The National Society for the Prevention of Cruelty to Children launches
its Christmas appeal this week with two films centred on the chilling
spectre of child abuse.
The films will run throughout December and both contain a powerful
appeal for financial support over the Christmas period.
They were created by the NSPCC’s agency, WWAV Rapp Collins, while the
BFCS directors, Michael Seresin and John O’Donnell, donated their
services to the project for free.
Seresin’s ad, ‘lost children’, lingers on shots of children in pain,
using the words to the Chris Rea song, Tell me There’s a Heaven, to
bring home the extent of their suffering.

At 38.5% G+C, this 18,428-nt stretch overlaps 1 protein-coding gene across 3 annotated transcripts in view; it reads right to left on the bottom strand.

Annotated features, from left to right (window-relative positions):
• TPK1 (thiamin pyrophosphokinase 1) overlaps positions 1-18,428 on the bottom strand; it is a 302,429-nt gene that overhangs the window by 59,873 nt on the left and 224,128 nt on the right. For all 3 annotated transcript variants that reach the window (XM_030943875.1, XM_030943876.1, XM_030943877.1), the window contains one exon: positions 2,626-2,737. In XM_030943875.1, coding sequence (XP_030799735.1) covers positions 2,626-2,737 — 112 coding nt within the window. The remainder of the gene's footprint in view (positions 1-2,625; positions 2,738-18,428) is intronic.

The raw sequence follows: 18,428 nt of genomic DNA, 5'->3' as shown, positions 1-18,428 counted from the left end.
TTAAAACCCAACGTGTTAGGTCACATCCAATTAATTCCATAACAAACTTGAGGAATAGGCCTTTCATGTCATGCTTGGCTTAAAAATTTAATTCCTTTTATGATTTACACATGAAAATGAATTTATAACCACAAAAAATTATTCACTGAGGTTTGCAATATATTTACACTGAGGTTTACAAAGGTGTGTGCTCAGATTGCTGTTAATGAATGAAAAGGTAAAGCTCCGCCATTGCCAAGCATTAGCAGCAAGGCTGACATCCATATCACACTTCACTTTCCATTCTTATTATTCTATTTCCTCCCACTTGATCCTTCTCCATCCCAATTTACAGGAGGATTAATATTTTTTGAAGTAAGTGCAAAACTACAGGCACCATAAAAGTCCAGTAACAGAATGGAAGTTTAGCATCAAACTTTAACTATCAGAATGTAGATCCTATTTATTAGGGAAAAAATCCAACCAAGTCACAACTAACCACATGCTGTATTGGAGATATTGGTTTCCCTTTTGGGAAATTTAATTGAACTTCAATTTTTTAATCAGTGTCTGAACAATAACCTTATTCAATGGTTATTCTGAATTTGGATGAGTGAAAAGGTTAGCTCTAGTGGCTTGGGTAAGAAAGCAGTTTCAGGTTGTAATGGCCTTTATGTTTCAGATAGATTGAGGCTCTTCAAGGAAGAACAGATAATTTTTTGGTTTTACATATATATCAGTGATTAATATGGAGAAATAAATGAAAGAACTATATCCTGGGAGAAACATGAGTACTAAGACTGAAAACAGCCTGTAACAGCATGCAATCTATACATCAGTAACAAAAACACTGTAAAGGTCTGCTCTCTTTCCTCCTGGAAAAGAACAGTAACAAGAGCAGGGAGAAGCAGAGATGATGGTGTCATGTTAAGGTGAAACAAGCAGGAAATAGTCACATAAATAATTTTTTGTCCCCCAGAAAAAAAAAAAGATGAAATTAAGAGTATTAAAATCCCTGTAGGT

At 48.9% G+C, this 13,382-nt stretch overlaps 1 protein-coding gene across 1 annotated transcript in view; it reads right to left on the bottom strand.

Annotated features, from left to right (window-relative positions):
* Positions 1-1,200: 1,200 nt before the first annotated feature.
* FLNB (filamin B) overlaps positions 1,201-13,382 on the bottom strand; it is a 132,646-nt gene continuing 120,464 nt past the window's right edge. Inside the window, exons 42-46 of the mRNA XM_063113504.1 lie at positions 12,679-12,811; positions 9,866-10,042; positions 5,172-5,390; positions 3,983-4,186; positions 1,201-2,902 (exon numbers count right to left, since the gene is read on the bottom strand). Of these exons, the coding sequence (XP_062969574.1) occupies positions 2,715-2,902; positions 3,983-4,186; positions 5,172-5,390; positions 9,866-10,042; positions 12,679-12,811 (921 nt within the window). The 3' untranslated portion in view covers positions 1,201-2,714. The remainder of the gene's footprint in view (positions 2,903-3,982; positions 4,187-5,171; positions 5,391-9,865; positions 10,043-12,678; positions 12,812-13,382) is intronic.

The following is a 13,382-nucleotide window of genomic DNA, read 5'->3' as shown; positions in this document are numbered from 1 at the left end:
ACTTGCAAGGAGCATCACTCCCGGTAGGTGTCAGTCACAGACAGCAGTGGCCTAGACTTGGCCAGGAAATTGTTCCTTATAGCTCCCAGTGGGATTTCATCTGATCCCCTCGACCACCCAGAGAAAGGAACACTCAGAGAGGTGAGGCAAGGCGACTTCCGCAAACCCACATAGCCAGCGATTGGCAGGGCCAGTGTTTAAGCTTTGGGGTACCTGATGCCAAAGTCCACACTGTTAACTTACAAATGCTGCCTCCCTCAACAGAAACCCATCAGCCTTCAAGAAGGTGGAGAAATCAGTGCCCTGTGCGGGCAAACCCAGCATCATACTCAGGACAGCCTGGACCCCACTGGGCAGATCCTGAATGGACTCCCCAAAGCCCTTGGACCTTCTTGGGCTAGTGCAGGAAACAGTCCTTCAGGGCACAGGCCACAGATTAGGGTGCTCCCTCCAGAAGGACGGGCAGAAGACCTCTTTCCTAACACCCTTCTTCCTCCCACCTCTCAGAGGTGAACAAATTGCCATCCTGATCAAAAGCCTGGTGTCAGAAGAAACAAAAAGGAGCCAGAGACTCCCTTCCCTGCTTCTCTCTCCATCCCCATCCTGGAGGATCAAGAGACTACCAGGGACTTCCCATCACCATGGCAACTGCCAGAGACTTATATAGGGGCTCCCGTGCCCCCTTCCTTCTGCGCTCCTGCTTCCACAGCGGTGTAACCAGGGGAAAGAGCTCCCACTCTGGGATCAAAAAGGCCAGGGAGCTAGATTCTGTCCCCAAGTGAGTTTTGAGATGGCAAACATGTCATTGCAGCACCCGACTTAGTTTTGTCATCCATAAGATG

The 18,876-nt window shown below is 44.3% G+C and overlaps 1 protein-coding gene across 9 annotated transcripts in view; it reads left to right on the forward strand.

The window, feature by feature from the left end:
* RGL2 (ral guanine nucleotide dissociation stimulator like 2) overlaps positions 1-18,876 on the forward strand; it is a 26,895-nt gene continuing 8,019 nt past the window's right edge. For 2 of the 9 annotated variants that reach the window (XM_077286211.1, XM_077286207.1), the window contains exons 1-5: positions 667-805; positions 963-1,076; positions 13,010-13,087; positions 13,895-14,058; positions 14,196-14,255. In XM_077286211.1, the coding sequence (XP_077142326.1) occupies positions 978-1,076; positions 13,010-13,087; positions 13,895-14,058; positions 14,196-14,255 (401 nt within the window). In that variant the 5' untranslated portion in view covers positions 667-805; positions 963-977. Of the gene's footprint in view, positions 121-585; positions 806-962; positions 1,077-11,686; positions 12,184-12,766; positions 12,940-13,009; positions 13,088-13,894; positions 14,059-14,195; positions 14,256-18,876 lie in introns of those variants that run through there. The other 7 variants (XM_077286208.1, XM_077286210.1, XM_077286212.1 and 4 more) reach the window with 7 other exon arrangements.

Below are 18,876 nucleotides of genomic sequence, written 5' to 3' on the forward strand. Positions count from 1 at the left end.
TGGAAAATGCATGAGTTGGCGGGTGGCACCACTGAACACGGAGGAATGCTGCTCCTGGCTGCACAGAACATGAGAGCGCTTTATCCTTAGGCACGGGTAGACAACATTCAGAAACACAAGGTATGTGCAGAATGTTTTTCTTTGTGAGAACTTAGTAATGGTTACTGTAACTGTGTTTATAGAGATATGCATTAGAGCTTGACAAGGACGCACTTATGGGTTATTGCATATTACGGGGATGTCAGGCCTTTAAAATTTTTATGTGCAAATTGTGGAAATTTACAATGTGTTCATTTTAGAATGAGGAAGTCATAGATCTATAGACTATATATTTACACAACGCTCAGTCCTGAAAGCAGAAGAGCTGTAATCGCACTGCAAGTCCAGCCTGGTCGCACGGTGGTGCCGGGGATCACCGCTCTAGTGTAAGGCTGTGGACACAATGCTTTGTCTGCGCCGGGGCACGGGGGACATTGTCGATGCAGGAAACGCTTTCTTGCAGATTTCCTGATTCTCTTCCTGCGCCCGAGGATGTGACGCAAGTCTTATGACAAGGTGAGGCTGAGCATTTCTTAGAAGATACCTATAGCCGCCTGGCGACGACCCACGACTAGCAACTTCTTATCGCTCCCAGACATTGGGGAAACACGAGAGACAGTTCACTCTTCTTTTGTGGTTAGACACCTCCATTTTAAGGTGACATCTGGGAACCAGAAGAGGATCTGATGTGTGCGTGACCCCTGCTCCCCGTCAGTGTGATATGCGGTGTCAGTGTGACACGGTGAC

Among the children is a frightened little girl sitting on the floor; a
flashback of a teddy bear being hurled against the wall helps explain
her suffering. The ad ends with her sitting outside her house in the
rain, cradling her broken bear.
The other commercial, directed by O’Donnell and called ‘workers’, is
based on case histories and shows the reconstruction of an NSPCC
workers’ meeting. The cases shown are real and based on the more than
67,000 concerned calls that the NSPCC’s free helpline received in the
Both ads end with an appeal for a donation and an 0800 number so that
viewers can pledge their money. The ads break on Channel 4 this week.